The Center for Contemporary Arab Studies is sad to announce the passing of Hanna (John) Batatu, a dear friend and one of the preeminent scholars of the modern Arab world. Dr. Batatu passed away on Saturday, June 24, 2000, in Winsted, CT, after a brief battle with cancer.
Batatu was born in 1926 in Jerusalem; his first employment was as a staff officer with the Palestine Mandatory Government in Jerusalem in the 1940s. Following the creation of the State of Israel in 1948, Batatu immigrated to the United States, living with relatives and working as a manager of a carpet company in Stamford, CT until 1951, when, at the age of 25, he entered Georgetown University's Edmund A. Walsh School of Foreign Service. After earning his B.S. (summa cum laude) from Georgetown in 1953, he continued his higher education at Harvard University, receiving his Ph.D. (Political Theory) from there in 1960.
Dr. Batatu's early scholarly interests involved the United States and the Soviet Union. In his doctoral program he shifted his focus to the Soviet Union and the Arab East, and his dissertation was entitled "The Shaykh and the Peasant in Iraq, 1917-1958."
Apart from research fellowships at Harvard, MIT, and Princeton, Batatu held two major teaching appointments: at the American University of Beirut (1962-1981), and at Georgetown University's Center for Contemporary Arab Studies (1982-1994). At Georgetown, he held the Shaykh Sabah Al-Salem Al-Sabah Chair of Arab Studies, and was named Professor Emeritus upon retirement. He remained in the Washington area until the fall of 1999. Dr. Batatu was to be honored on June 28 by the American University in Beirut as one of their Millennium Scholars.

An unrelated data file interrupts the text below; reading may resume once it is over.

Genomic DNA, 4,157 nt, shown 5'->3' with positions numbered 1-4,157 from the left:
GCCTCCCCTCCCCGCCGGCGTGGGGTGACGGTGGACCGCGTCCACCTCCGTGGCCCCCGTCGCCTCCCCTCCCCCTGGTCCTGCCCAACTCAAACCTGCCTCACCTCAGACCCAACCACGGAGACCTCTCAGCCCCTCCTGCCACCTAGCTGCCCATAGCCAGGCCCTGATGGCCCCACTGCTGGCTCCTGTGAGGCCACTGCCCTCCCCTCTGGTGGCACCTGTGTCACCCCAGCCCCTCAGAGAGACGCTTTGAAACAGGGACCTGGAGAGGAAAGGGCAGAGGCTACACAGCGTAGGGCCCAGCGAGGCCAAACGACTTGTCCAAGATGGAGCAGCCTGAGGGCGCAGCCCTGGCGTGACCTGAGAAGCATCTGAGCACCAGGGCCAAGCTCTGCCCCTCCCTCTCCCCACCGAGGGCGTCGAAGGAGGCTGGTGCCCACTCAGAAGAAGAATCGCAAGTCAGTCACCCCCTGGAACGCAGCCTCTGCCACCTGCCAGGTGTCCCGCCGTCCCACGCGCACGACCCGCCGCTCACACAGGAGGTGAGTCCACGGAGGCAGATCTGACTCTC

Hanna Batatu's detailed published research is invaluable to students and scholars of the modern Arab East. The first of his two major works, The Old Social Classes and the Revolutionary Movements of Iraq (1283 pages, Princeton, 1978), is regarded by many scholars as one of the most significant works of recent times dealing with Middle Eastern society and politics. Actually three volumes in one, it is one of the few books to have received the distinction of having an entire conference held to discuss its implications-at the University of Texas at Austin in March 1989. The proceedings of this conference were later published as a book entitled The Iraqi Revolution of 1958: The Old Social Classes Revisited, edited by R. Lewis and R. Fernea (London: Tauris, 1991). Batatu's masterpiece has been described as "an indispensable foundation for any thoughts regarding the creation of a new Iraqi political order" (L. Bushkoff, Christian Science Monitor, 3/4/90).
Last year, Dr. Batatu published a counterpart to his Iraq study, Syria's Peasantry, the Descendants of Its Lesser Rural Notables, and Their Politics (Princeton, 1999). Dedicated "To the People of Syria," the book traces the rural roots of Syria's ruling Ba'th party, exploring the characteristics and power structure of the Asad regime. As in his study of Iraq, Batatu relies heavily on extensive interviews with individuals at all levels of Syrian life, in the process providing valuable insights into this critical Arab country. The noted political scientist Rashid Khalidi writes: "This is a profound and comprehensive study of modern Syria that is unlikely to be surpassed for a very long time. It is a model of how social history should be written, and of how it can be used to explain the politics of a complex society like Syria."
Hanna Batatu is survived by his brother and sister-in-law, Anthony and Bertha Reynaud of Winsted, Connecticut, and by many nieces and nephews.
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